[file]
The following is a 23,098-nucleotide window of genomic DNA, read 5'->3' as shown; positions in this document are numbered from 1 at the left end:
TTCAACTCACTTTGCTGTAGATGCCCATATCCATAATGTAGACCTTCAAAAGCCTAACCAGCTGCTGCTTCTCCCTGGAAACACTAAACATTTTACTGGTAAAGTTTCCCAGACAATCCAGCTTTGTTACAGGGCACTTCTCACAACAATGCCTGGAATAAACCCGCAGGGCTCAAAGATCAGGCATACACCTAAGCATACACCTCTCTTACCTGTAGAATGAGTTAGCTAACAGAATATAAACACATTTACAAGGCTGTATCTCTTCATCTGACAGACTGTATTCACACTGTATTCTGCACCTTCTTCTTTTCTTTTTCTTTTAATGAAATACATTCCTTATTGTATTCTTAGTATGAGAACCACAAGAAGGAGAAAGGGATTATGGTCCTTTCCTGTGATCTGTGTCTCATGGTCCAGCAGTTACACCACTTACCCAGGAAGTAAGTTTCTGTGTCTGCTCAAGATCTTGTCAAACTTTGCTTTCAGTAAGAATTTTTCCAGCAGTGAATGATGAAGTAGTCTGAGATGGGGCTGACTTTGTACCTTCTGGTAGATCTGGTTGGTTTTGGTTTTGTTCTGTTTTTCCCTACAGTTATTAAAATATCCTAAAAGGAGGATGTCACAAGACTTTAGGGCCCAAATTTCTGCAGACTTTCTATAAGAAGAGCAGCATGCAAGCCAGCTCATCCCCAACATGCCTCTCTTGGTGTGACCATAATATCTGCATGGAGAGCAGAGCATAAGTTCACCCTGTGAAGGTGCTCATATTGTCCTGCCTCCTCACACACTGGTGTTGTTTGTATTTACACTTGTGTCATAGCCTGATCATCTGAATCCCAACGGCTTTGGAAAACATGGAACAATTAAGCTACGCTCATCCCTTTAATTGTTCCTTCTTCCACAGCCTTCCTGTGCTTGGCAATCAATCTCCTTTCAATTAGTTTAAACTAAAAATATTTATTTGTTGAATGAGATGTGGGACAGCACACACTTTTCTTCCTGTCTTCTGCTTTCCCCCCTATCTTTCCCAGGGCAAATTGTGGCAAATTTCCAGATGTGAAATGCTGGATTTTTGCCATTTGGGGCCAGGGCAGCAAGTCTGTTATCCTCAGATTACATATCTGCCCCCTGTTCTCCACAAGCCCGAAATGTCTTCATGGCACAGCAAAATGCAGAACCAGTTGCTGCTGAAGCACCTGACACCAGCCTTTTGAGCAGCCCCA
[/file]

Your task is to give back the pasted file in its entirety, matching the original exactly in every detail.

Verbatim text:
The following is a 23,098-nucleotide window of genomic DNA, read 5'->3' as shown; positions in this document are numbered from 1 at the left end:
TTCAACTCACTTTGCTGTAGATGCCCATATCCATAATGTAGACCTTCAAAAGCCTAACCAGCTGCTGCTTCTCCCTGGAAACACTAAACATTTTACTGGTAAAGTTTCCCAGACAATCCAGCTTTGTTACAGGGCACTTCTCACAACAATGCCTGGAATAAACCCGCAGGGCTCAAAGATCAGGCATACACCTAAGCATACACCTCTCTTACCTGTAGAATGAGTTAGCTAACAGAATATAAACACATTTACAAGGCTGTATCTCTTCATCTGACAGACTGTATTCACACTGTATTCTGCACCTTCTTCTTTTCTTTTTCTTTTAATGAAATACATTCCTTATTGTATTCTTAGTATGAGAACCACAAGAAGGAGAAAGGGATTATGGTCCTTTCCTGTGATCTGTGTCTCATGGTCCAGCAGTTACACCACTTACCCAGGAAGTAAGTTTCTGTGTCTGCTCAAGATCTTGTCAAACTTTGCTTTCAGTAAGAATTTTTCCAGCAGTGAATGATGAAGTAGTCTGAGATGGGGCTGACTTTGTACCTTCTGGTAGATCTGGTTGGTTTTGGTTTTGTTCTGTTTTTCCCTACAGTTATTAAAATATCCTAAAAGGAGGATGTCACAAGACTTTAGGGCCCAAATTTCTGCAGACTTTCTATAAGAAGAGCAGCATGCAAGCCAGCTCATCCCCAACATGCCTCTCTTGGTGTGACCATAATATCTGCATGGAGAGCAGAGCATAAGTTCACCCTGTGAAGGTGCTCATATTGTCCTGCCTCCTCACACACTGGTGTTGTTTGTATTTACACTTGTGTCATAGCCTGATCATCTGAATCCCAACGGCTTTGGAAAACATGGAACAATTAAGCTACGCTCATCCCTTTAATTGTTCCTTCTTCCACAGCCTTCCTGTGCTTGGCAATCAATCTCCTTTCAATTAGTTTAAACTAAAAATATTTATTTGTTGAATGAGATGTGGGACAGCACACACTTTTCTTCCTGTCTTCTGCTTTCCCCCCTATCTTTCCCAGGGCAAATTGTGGCAAATTTCCAGATGTGAAATGCTGGATTTTTGCCATTTGGGGCCAGGGCAGCAAGTCTGTTATCCTCAGATTACATATCTGCCCCCTGTTCTCCACAAGCCCGAAATGTCTTCATGGCACAGCAAAATGCAGAACCAGTTGCTGCTGAAGCACCTGACACCAGCCTTTTGAGCAGCCCCA